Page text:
17 Jun 2024

‘We want to turn Britain into the world’s first clean energy superpower’, says shadow environment secretary

Social Affairs Editor and Presenter

Labour’s Steve Reed, who’s the shadow environment secretary, joins us in Westminster.

Jackie Long: Rebecca Pow was talking about nature there, not just the climate crisis. How would Labour reverse the terrible nature declines we face?

Steve Reed: You’re absolutely right to frame it in that way, because after 14 years of the Conservatives, this is one of the most nature-depleted countries in the world. Fifty per cent of our bird species are now at risk of extinction. Every single river is polluted in our country to some extent, our landscapes are in decline.

Jackie Long: And how would you reverse that?

Steve Reed: And there are real fears that our children and grandchildren will never experience nature in the way that we do today, or that we did ten or 20 years ago. And we have to turn the page on that. So Labour has a very clear long-term plan for restoring nature. That starts with cleaning up our rivers. The Conservatives went absolutely soft on water companies and allowed this pollution.

Jackie Long: We’ve talked to the Conservatives, just tell us what exactly you plan to do.

Steve Reed: What we’ll do is put the water companies under special measures, so that water bosses who allow that kind of pollution will face criminal charges, and will ban the payment of their bonuses until they clean up their toxic filth. We will ban the use of bee-killing pesticides…

Jackie Long: Would rivers be clean? You tackle the river problem, what is your timetable for that?

Steve Reed: We haven’t been elected yet. I’m going to have to talk to my colleagues about how the legislation should be put through parliament. But there are other parts of this nature restoration plan. We want to ban bee-killing pesticides that are destroying pollinators, who are such an important part of the ecosystem. Birds are dying off, in part because there aren’t insects for them to eat because of the use of these kinds of pesticides. We want to open up access to nature. We’re going to create nine new national river walks, three national forests. We’re going to expand nature-rich habitats, like wetlands, peat bogs…

Jackie Long: So very big plans, but how does all of this sit with your other big plan to get Britain building again? Nature decline comes in part from us having taken away their homes. You’re planning to build on brownfield sites, often hugely biodiverse. This is going to make the problem worse, isn’t it?

Steve Reed: People need places to live, and we have some of the highest housing costs in the world because there aren’t enough homes. So I make no excuses for the fact that Labour wants to deal with the housing crisis the Tories have left us with.

Jackie Long: So you accept that’s a trade off?

Steve Reed: No, I don’t, no. What we will do, the Conservatives’ Rebecca Pow was talking about the environment act that they passed and that we supported. Now after they passed it, they locked it in a cupboard and padlocked it and then paid no attention to it whatsoever, missing over 90 per cent of their own targets. What we will do with the new housing is we will apply the net gain requirements, so that for any nature that is lost, it will be more than replaced elsewhere. It would be compensated for. If you remember, the Conservatives tried to weaken environmental legislation to further pollute water with their nutrient neutrality changes, we won’t do that. We will build houses without lowering environmental standards.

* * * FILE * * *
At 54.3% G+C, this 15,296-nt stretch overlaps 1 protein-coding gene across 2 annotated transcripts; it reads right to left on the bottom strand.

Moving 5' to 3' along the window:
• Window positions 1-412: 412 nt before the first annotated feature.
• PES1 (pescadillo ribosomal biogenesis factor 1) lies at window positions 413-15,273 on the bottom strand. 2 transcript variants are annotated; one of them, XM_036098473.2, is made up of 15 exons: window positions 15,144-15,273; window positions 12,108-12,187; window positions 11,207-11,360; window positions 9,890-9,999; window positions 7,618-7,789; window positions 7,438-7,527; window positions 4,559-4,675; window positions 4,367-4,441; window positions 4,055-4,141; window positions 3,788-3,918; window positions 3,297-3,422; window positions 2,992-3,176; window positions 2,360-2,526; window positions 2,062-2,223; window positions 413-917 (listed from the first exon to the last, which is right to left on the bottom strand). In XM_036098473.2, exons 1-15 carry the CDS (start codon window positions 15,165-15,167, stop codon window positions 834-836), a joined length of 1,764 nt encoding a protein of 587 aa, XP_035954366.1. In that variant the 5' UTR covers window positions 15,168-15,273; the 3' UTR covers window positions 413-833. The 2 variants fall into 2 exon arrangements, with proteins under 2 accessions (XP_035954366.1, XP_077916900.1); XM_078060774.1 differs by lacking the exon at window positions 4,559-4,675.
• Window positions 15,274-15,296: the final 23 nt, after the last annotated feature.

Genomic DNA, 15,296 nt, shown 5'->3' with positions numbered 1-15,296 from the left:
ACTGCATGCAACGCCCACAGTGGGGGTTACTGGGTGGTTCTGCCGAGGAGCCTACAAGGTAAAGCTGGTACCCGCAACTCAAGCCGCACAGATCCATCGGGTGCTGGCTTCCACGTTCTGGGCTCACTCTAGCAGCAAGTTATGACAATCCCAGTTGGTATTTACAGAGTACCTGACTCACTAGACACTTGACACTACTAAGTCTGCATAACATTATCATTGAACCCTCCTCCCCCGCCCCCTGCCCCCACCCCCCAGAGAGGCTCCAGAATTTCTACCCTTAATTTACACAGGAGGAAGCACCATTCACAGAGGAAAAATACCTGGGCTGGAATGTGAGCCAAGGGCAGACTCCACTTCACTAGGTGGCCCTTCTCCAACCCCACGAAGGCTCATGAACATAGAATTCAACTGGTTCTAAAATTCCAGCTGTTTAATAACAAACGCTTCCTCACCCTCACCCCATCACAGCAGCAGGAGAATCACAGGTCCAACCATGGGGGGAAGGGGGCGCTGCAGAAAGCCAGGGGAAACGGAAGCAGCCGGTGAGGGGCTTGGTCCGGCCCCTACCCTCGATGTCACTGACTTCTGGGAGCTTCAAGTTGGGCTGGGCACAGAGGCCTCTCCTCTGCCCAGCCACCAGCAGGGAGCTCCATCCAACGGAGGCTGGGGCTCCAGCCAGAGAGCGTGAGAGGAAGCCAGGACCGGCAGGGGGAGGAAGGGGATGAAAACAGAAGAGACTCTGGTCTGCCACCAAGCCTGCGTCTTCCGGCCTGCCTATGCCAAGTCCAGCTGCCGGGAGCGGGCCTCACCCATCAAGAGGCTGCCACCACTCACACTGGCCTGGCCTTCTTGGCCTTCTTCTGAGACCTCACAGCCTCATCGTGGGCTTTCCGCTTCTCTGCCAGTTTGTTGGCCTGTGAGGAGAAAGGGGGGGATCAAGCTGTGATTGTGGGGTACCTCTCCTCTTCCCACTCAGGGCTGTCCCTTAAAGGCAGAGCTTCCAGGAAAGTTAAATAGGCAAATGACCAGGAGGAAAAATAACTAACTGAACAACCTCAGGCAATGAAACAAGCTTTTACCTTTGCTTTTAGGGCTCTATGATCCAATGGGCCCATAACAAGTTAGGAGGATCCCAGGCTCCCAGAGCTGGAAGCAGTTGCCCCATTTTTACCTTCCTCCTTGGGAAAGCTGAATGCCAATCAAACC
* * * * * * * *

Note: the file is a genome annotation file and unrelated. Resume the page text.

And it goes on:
Jackie Long: The very clear problem for Labour is for many people, you tore up your green credentials when you U-turned on the £28 billion investment plan. Why should anyone believe that you’re truly committed to an environmental agenda now?

Steve Reed: It’s very important that what we put forward to the British public is affordable, and what Labour is offering at this general election is the biggest action plan on energy and climate ever put before the British public. When we turn on GB Energy, that will be a public company that will direct investment in wind, wave, solar, nuclear power. We can transition away from a fossil fuel-based economy towards a clean energy economy, which protects the climate but also cuts bills for households and businesses. So it’s promoting economic growth while protecting the climate at the same time. And that is an ambition completely beyond the Conservative Party.

Jackie Long: If you talk about ambition, the International Energy Agency says there needs to be a complete halt to oil and gas licences. Yet you’re not planning to reverse the new licences that the Conservative government have agreed. Why not?

Steve Reed: We can’t break contractual obligations that have already been committed to, but there will be no new licences of that kind. It doesn’t actually help the economy if we keep it wedded to fossil fuels. The vast majority of fossil fuels are imported. We’re subject to the vagaries of supply chains that can be dictated by the likes of Vladimir Putin. We want to take control of energy in our own country and turn Britain into the world’s first clean energy superpower. Clean energy to protect the climate, but also to cut household and business energy bills. It’s a bold ambition, but it’s one we will pursue.